This study aimed to evaluate the survival or growth behavior of L. monocytogenes and S. aureus in ready-to-eat vegetable salads including Arabic salad (tomato-cucumber salad) with or without 0.5% (w/w) salt and 1% (v/w) lemon juice, tahini salad, coleslaw salad, toum sauce salad (aioli) stored at 4, 10, and 24 °C for 5 d. L. monocytogenes showed greater growth or survival in all types of salads at all temperatures tested. L. monocytogenes grew in Arabic salad without additives at 10 °C and tahini salad at 4 and 10 °C. L. monocytogenes survived all preparation and storage conditions used in the current study and its numbers were detectable in all types of salads tested, and with a maximum reduction of 3.0 log CFU/g, except for toum sauce salad at 24 °C, the cells were not detected using enrichment broth. In addition, S. aureus survived in Arabic salad with or without additives and in tahini salad with a maximum reduction of 2.3 log CFU/g. However, S. aureus numbers sharply decreased in coleslaw and toum sauce salad and at 5 d they reached undetectable levels (≥2 log CFU/g) in coleslaw at 24 °C and in toum sauce at 10 and 24 °C. Addition of lemon juice and salt to Arabic salad significantly reduced the numbers of both pathogens.


Assuntos
Fast Foods/microbiologia , Armazenamento de Alimentos/métodos , Listeria monocytogenes/crescimento & desenvolvimento , Saladas/microbiologia , Staphylococcus aureus/crescimento & desenvolvimento , Verduras/microbiologia , Contagem de Colônia Microbiana , Aditivos Alimentares/análise , Contaminação de Alimentos , Microbiologia de Alimentos , Conservação de Alimentos , Sucos de Frutas e Vegetais/análise , Temperatura
8.
Int J Food Microbiol ; 346: 109165, 2021 May 16.
Artigo em Inglês | MEDLINE | ID: mdl-33770679

RESUMO

Methicillin-resistant S. aureus (MRSA) and their antimicrobial resistance pose exacerbating global health threats and endangering everyone. Thus, the prevalence, molecular characterization of virulence genes, and antimicrobial resistance patterns of strains isolated from 225 beef burger and hot dog sandwiches vended in Mansoura city, Egypt were determined. 83.1% of the sandwiches tested were contaminated with coagulase-positive S. aureus, with a mean count of 4 × 103 CFU/g. Genes encoding mecA, α-hemolysin, staphylococcal enterotoxins, and toxic shock syndrome toxin-1 were detected in 22.6%, 96.3%, 61.1%, and 0% of the strains isolated, respectively. Of the 190 coagulase-positive strains, 43 (22.6%) were confirmed as MRSA. Among them, 4 strains (2.1%) were vancomycin-resistant S. aureus (VRSA) and resistant to all antimicrobials tested. Interestingly, all isolates were resistant to at least one of the antimicrobials tested, with 75.2% being multi-drug resistant (MDR) and an average multiple antimicrobial resistance (MAR) index of 0.503. Not less important, 100%, 96.3%, 90.5%, 79.5%, 73.7%, 62.6%, and 48.9% of isolates were resistant to Kanamycin, Nalidixic acid, Cefotaxime, Sulphamethoxazole-Trimethoprim, Penicillin G, Tetracycline, and Cephalothin, respectively. The potential hazard of MDR-, MRSA-, and VRSA-contaminated sandwiches may be an indication of the presence of what is more dangerous. Hence, strict hygienic measures and good standards of food handler's personal hygiene to prevent transmission of these pathogens to consumers are imperative.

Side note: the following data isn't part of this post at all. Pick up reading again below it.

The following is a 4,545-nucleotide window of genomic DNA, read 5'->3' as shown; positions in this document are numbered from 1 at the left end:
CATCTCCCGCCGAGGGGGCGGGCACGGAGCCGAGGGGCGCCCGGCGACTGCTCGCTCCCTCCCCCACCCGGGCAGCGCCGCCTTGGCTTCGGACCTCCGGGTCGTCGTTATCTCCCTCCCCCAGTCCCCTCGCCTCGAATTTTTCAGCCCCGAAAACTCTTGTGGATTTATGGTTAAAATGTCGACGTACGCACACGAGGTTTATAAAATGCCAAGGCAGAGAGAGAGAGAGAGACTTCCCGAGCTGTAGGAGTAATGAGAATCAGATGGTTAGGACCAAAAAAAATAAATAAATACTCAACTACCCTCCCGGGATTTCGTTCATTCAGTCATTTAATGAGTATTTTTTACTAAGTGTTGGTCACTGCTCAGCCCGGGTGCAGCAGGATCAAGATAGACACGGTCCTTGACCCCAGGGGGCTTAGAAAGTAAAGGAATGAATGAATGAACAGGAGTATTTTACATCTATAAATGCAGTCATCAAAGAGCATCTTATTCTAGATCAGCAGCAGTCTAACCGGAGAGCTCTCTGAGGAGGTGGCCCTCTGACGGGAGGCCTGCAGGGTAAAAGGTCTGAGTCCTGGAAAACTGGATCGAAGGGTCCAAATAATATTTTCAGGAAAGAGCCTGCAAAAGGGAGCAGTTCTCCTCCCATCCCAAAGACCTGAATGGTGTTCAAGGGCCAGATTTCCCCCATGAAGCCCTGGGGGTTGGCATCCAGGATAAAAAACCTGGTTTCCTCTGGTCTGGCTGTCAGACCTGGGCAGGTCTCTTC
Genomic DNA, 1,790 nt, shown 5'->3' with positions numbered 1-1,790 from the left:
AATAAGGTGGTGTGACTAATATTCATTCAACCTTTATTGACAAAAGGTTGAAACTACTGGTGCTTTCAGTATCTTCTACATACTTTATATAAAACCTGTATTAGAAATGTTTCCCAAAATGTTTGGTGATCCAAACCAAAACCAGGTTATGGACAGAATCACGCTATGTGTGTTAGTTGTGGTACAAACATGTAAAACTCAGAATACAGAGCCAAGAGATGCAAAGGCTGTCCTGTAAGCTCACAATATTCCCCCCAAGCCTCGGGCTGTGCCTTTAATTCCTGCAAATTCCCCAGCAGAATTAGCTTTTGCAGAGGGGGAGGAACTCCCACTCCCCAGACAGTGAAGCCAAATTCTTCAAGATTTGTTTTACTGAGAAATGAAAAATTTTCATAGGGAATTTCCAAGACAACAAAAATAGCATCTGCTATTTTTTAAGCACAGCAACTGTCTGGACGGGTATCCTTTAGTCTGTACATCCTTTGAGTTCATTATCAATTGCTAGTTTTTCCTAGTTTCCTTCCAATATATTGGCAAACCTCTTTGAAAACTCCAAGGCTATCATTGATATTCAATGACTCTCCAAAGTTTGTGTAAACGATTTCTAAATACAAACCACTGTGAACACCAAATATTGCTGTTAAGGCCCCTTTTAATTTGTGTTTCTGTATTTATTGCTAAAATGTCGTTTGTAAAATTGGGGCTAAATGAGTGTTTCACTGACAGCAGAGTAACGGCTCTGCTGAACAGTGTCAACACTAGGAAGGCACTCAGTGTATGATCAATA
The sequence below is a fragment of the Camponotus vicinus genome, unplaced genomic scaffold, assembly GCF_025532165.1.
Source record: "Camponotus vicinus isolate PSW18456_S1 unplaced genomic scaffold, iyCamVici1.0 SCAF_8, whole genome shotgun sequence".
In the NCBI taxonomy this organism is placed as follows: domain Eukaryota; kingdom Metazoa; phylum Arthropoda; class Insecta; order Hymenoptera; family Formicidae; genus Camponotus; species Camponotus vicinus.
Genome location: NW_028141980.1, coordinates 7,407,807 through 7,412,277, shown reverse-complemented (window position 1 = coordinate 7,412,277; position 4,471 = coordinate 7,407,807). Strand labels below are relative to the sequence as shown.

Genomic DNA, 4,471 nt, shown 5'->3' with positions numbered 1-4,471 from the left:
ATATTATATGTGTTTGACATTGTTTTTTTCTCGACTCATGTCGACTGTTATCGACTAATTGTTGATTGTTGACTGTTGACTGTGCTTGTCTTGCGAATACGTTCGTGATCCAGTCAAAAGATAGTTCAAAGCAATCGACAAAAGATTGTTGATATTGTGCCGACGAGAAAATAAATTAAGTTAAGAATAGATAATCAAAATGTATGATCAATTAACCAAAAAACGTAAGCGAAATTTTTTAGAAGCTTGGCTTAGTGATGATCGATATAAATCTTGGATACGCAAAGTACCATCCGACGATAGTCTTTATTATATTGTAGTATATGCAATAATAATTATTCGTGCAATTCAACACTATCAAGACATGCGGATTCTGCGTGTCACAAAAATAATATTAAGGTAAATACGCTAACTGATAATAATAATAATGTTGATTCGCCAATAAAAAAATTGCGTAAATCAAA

Assuntos
Fast Foods/microbiologia , Contaminação de Alimentos/análise , Produtos da Carne/microbiologia , Staphylococcus aureus Resistente à Meticilina/isolamento & purificação , Staphylococcus aureus Resistente à Vancomicina/isolamento & purificação , Animais , Antibacterianos/farmacologia , Bovinos , Qualidade de Produtos para o Consumidor , Farmacorresistência Bacteriana Múltipla , Egito , Enterotoxinas/genética , Contaminação de Alimentos/estatística & dados numéricos , Humanos , Produtos da Carne/análise , Meticilina/farmacologia , Staphylococcus aureus Resistente à Meticilina/efeitos dos fármacos , Staphylococcus aureus Resistente à Meticilina/genética , Testes de Sensibilidade Microbiana , Saúde Pública , Suínos , Vancomicina/farmacologia , Staphylococcus aureus Resistente à Vancomicina/efeitos dos fármacos , Staphylococcus aureus Resistente à Vancomicina/genética
9.
Food Microbiol ; 97: 103736, 2021 Aug.
Artigo em Inglês | MEDLINE | ID: mdl-33653515

RESUMO